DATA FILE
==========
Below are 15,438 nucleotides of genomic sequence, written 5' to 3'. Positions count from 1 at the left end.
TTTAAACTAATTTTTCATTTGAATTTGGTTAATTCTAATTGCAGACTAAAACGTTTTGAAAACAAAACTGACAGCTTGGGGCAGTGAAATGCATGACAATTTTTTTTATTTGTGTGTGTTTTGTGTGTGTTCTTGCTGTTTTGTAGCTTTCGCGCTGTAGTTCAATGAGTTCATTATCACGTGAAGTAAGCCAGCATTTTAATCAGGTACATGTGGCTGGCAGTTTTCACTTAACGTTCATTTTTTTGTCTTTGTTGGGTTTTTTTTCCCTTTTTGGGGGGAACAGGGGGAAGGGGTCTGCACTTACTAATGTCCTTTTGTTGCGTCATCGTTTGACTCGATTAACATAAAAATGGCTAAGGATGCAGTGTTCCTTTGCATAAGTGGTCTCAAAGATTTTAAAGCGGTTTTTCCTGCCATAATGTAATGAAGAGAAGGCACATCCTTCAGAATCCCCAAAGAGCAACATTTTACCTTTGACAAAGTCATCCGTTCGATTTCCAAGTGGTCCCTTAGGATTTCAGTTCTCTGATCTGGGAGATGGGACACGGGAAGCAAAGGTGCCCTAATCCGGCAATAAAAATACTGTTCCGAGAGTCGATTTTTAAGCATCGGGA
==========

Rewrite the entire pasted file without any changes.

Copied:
Below are 15,438 nucleotides of genomic sequence, written 5' to 3'. Positions count from 1 at the left end.
TTTAAACTAATTTTTCATTTGAATTTGGTTAATTCTAATTGCAGACTAAAACGTTTTGAAAACAAAACTGACAGCTTGGGGCAGTGAAATGCATGACAATTTTTTTTATTTGTGTGTGTTTTGTGTGTGTTCTTGCTGTTTTGTAGCTTTCGCGCTGTAGTTCAATGAGTTCATTATCACGTGAAGTAAGCCAGCATTTTAATCAGGTACATGTGGCTGGCAGTTTTCACTTAACGTTCATTTTTTTGTCTTTGTTGGGTTTTTTTTCCCTTTTTGGGGGGAACAGGGGGAAGGGGTCTGCACTTACTAATGTCCTTTTGTTGCGTCATCGTTTGACTCGATTAACATAAAAATGGCTAAGGATGCAGTGTTCCTTTGCATAAGTGGTCTCAAAGATTTTAAAGCGGTTTTTCCTGCCATAATGTAATGAAGAGAAGGCACATCCTTCAGAATCCCCAAAGAGCAACATTTTACCTTTGACAAAGTCATCCGTTCGATTTCCAAGTGGTCCCTTAGGATTTCAGTTCTCTGATCTGGGAGATGGGACACGGGAAGCAAAGGTGCCCTAATCCGGCAATAAAAATACTGTTCCGAGAGTCGATTTTTAAGCATCGGGA